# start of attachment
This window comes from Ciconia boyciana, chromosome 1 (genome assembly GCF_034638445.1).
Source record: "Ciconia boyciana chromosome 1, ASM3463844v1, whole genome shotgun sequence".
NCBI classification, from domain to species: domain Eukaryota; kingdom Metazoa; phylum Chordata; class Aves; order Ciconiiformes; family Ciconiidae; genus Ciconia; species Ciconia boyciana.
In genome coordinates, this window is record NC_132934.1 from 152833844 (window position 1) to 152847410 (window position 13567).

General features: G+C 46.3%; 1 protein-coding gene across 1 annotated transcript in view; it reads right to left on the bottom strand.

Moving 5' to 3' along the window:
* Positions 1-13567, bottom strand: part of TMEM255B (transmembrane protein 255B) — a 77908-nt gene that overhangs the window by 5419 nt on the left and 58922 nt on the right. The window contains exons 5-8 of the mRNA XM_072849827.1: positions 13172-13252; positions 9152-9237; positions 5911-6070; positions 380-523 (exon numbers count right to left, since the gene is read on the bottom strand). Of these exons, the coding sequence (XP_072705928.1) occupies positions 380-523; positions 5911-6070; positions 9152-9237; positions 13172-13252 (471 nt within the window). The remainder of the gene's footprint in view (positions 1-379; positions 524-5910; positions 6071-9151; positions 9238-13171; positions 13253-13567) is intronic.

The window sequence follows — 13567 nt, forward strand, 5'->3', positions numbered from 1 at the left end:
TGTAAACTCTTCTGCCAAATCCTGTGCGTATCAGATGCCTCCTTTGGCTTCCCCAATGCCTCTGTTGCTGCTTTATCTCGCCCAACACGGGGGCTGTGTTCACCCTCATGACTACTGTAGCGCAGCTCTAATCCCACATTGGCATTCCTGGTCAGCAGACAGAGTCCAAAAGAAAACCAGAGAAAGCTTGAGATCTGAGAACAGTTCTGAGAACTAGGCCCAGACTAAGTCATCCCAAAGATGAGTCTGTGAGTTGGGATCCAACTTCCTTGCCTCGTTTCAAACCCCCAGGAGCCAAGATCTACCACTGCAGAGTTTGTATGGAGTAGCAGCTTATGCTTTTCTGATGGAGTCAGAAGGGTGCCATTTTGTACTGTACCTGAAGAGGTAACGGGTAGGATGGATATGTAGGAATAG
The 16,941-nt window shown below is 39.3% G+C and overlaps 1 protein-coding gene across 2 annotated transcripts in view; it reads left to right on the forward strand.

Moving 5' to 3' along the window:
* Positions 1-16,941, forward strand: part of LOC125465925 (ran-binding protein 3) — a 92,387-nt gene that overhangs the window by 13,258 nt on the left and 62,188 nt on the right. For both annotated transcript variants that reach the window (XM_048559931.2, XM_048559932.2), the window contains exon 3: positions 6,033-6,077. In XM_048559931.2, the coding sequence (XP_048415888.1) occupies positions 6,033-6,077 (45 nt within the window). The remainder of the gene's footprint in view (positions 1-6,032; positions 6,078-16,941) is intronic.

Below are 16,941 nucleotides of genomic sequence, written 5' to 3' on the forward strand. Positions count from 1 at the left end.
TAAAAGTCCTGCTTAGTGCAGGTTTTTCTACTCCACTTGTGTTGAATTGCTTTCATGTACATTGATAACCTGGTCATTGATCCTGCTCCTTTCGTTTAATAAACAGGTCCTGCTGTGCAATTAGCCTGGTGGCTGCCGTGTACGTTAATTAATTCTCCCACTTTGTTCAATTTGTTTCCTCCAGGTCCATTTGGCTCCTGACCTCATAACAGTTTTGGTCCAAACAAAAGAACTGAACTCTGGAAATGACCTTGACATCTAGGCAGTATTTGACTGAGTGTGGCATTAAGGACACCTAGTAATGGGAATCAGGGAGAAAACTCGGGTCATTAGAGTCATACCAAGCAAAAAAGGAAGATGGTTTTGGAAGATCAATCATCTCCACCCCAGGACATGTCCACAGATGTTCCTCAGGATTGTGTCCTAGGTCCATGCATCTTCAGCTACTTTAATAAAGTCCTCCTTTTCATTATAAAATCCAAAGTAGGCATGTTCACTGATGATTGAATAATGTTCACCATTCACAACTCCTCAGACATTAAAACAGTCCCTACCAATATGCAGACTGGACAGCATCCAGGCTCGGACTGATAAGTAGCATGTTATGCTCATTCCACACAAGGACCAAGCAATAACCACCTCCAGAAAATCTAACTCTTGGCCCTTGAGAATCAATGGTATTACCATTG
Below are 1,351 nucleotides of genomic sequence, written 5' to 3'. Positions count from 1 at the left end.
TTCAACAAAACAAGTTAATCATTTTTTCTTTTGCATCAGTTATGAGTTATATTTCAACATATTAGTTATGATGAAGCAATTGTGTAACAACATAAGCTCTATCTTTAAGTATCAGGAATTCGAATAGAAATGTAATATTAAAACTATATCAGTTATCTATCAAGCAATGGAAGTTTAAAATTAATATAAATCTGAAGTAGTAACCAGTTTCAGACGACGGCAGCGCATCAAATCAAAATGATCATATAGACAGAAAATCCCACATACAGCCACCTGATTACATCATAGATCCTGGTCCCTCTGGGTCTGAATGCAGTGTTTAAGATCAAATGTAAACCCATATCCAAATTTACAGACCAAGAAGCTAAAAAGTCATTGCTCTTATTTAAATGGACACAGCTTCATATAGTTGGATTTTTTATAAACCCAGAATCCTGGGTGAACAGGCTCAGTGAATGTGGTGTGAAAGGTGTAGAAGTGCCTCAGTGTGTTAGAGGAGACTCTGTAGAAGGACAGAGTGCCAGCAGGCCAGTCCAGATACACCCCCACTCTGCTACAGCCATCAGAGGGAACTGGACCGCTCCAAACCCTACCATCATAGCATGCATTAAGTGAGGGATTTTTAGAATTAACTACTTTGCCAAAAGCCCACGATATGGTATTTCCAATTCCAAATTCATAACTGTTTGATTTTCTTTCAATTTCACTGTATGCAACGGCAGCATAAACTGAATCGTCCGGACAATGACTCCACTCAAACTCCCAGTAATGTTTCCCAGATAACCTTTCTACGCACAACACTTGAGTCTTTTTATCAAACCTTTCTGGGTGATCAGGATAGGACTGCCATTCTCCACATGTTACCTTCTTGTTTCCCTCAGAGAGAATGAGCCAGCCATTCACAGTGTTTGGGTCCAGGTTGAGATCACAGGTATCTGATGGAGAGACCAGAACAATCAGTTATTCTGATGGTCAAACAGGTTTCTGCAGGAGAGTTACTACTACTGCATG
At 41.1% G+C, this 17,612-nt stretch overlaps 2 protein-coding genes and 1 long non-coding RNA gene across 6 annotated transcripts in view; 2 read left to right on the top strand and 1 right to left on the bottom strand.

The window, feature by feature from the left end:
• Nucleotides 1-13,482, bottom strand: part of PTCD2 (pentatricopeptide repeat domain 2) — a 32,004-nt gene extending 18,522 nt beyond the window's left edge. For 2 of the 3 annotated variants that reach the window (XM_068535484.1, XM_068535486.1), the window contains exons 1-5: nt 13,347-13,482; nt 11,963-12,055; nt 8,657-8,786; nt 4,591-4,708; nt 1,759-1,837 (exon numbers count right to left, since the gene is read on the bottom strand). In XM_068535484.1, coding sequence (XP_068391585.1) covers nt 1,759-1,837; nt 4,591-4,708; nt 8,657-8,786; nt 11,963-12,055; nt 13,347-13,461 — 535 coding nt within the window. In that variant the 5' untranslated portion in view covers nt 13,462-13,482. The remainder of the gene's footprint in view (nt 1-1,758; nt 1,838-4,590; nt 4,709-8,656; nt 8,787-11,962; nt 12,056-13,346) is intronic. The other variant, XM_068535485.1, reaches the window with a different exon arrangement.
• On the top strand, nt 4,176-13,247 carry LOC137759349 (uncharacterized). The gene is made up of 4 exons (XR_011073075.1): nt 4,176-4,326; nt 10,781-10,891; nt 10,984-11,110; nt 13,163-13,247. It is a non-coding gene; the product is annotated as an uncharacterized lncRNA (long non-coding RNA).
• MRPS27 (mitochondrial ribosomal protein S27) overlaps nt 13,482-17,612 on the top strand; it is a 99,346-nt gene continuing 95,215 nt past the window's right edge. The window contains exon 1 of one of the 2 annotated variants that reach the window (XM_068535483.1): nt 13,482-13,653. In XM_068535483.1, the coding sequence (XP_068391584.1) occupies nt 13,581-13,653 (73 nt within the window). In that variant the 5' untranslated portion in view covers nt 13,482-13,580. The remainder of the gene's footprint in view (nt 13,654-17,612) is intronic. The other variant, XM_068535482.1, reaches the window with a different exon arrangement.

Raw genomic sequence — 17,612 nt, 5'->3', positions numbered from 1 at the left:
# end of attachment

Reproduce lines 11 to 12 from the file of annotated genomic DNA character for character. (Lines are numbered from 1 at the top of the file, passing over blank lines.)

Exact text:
Moving 5' to 3' along the window:
* Positions 1-16,941, forward strand: part of LOC125465925 (ran-binding protein 3) — a 92,387-nt gene that overhangs the window by 13,258 nt on the left and 62,188 nt on the right. For both annotated transcript variants that reach the window (XM_048559931.2, XM_048559932.2), the window contains exon 3: positions 6,033-6,077. In XM_048559931.2, the coding sequence (XP_048415888.1) occupies positions 6,033-6,077 (45 nt within the window). The remainder of the gene's footprint in view (positions 1-6,032; positions 6,078-16,941) is intronic.